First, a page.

In doing so, they are conceding the top spots to the remaining few players. In essence, they are asking (some see it as begging), the chip leaders to each give up a portion of their anticipated purse (in cash), and end the contest right there. Generally, once the top spots are awarded the seats, there is no other prize money or trophy to be won, so the event terminates and is halted under an agreement witnessed by the floor person. Some may wish to play it out just for the practice, however, in many casinos, once a deal is struck, or the final winners are identified, the play is halted.
    1. A rebuy - when a player drops below a certain pre-determined amount of chips, or if they bust out completely, they are afforded the opportunity to re-purchase (rebuy) more chips. Usually it is an amount of chips less than the original starting amount players receive at the beginning of the tournament, but none-the-less, ample enough chips to enter play again. Some tournaments limit the amount of rebuys and yet others have unlimited rebuys, until a certain time period or betting level is reached. But the one thing that remains constant is that players must drop below a certain level (chip stack count), before they can purchase more chips (reload as they say).
    2. An add-on - At the end of the rebuy period a final announcement is made and all players have the option to add-on to their current stack, no matter if the player is over or under the once pre-set chip count used earlier for rebuys. The amount of chips is also usually the same as the earlier rebuy amount, however, in some casinos the add-on can be more (an incentive to purchase), or possibly less chips (usually not), depending on the tournament guidelines advertised and posted. When calculating how much your return of investment (ROI) was, make sure you add up the original entry fee, the number of rebuys taken and whether you purchased an add-on.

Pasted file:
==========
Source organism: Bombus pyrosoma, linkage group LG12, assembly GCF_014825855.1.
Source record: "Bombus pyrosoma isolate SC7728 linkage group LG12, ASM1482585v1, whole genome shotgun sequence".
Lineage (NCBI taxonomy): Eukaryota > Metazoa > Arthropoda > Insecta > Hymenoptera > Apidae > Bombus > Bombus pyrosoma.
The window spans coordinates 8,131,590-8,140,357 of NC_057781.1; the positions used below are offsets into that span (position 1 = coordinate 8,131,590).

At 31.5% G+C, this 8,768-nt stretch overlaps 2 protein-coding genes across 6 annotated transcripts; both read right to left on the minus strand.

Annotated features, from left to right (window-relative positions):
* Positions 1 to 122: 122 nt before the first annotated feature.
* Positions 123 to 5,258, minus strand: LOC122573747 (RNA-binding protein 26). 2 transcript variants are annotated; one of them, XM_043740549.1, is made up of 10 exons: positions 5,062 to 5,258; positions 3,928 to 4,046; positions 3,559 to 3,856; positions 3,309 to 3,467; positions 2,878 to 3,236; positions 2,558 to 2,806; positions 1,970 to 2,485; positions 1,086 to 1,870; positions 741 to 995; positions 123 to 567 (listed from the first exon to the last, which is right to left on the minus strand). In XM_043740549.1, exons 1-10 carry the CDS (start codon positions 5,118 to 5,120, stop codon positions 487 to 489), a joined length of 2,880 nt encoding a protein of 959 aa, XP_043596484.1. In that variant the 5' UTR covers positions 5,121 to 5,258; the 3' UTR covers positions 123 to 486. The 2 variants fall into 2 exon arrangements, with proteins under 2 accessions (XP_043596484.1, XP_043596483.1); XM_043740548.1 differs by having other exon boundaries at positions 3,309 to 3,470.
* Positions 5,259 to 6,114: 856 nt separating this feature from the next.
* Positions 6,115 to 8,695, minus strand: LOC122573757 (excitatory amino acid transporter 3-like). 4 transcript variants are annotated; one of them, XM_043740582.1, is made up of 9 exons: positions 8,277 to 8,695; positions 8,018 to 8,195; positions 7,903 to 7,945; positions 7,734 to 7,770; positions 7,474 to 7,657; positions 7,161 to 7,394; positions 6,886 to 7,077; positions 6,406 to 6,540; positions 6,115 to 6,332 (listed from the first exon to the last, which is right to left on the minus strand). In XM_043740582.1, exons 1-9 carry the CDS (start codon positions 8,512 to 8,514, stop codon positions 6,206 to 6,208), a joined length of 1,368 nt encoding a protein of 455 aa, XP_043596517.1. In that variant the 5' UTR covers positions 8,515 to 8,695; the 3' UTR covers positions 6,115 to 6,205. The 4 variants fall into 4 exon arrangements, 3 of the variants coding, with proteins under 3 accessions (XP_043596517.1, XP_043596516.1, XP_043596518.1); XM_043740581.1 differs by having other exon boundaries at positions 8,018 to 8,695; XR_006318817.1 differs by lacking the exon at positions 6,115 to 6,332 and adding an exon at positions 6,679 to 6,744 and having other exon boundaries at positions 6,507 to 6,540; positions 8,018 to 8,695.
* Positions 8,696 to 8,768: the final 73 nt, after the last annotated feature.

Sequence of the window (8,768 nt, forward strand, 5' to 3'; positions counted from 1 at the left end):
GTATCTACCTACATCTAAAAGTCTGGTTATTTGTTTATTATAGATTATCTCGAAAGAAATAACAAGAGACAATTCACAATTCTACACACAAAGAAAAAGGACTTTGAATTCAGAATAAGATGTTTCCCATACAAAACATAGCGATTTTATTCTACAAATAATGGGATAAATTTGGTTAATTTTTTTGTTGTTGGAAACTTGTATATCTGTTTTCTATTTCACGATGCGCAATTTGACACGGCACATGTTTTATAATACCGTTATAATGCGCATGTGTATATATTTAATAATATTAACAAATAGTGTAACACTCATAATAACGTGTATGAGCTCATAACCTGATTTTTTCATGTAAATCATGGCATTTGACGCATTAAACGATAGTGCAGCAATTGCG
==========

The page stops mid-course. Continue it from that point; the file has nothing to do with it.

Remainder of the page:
Example: $50 to enter, 3 rebuys @ $50 each, on 1 add-on @ $50, cost you $250 to play the event. If you finished in the money, deduct that "total" amount from the cash you received to calculate your ROI.

    satellite.jpg Here's a strategy from an online source:

    Super Satellite Tournament Strategy

    Super satellite tournaments are multi table tournaments (MTTs) with hundreds or thousands of players with the top 100 or so advancing to the next tournament. The correct strategy in satellite MTTs differs from the correct strategy in regular MTTs, especially near the bubble.

    The Goal in Satellites

    The goal in a satellite MTT is to build a large enough stack early on so that you can slow down on the bubble and sneak into the money. In regular MTTs, playing to sneak into the money is a losing proposition because the payout is heavily skewed towards the top three or four finishers. In satellite MTTs this is different because the payout is the same for all of the top finishers. It doesn’t matter if you finish 1st or 20th in a satellite that gives out 20 entrees into the big tournament. Every place in the money is first place.

    Satellite Strategy